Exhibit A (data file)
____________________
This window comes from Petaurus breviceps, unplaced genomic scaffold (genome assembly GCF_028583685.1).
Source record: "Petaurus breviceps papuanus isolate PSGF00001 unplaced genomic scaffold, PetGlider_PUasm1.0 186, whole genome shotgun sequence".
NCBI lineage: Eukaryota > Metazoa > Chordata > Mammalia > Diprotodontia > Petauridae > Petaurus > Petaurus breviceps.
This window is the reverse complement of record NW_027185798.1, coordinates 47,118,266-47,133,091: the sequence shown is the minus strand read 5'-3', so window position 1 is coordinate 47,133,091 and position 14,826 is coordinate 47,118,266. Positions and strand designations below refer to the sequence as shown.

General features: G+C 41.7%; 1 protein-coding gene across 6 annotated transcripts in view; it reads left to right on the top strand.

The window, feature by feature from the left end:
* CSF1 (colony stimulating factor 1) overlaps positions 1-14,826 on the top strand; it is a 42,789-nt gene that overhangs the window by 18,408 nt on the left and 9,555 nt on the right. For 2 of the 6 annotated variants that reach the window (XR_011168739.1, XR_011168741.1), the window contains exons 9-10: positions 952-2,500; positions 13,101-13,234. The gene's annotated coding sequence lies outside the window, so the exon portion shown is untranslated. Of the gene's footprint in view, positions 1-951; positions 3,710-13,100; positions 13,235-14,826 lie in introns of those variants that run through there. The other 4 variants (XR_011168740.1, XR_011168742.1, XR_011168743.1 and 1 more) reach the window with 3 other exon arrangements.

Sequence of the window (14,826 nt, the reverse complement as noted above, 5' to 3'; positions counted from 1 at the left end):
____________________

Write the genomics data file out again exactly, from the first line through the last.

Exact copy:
This window comes from Petaurus breviceps, unplaced genomic scaffold (genome assembly GCF_028583685.1).
Source record: "Petaurus breviceps papuanus isolate PSGF00001 unplaced genomic scaffold, PetGlider_PUasm1.0 186, whole genome shotgun sequence".
NCBI lineage: Eukaryota > Metazoa > Chordata > Mammalia > Diprotodontia > Petauridae > Petaurus > Petaurus breviceps.
This window is the reverse complement of record NW_027185798.1, coordinates 47,118,266-47,133,091: the sequence shown is the minus strand read 5'-3', so window position 1 is coordinate 47,133,091 and position 14,826 is coordinate 47,118,266. Positions and strand designations below refer to the sequence as shown.

General features: G+C 41.7%; 1 protein-coding gene across 6 annotated transcripts in view; it reads left to right on the top strand.

The window, feature by feature from the left end:
* CSF1 (colony stimulating factor 1) overlaps positions 1-14,826 on the top strand; it is a 42,789-nt gene that overhangs the window by 18,408 nt on the left and 9,555 nt on the right. For 2 of the 6 annotated variants that reach the window (XR_011168739.1, XR_011168741.1), the window contains exons 9-10: positions 952-2,500; positions 13,101-13,234. The gene's annotated coding sequence lies outside the window, so the exon portion shown is untranslated. Of the gene's footprint in view, positions 1-951; positions 3,710-13,100; positions 13,235-14,826 lie in introns of those variants that run through there. The other 4 variants (XR_011168740.1, XR_011168742.1, XR_011168743.1 and 1 more) reach the window with 3 other exon arrangements.

Sequence of the window (14,826 nt, the reverse complement as noted above, 5' to 3'; positions counted from 1 at the left end):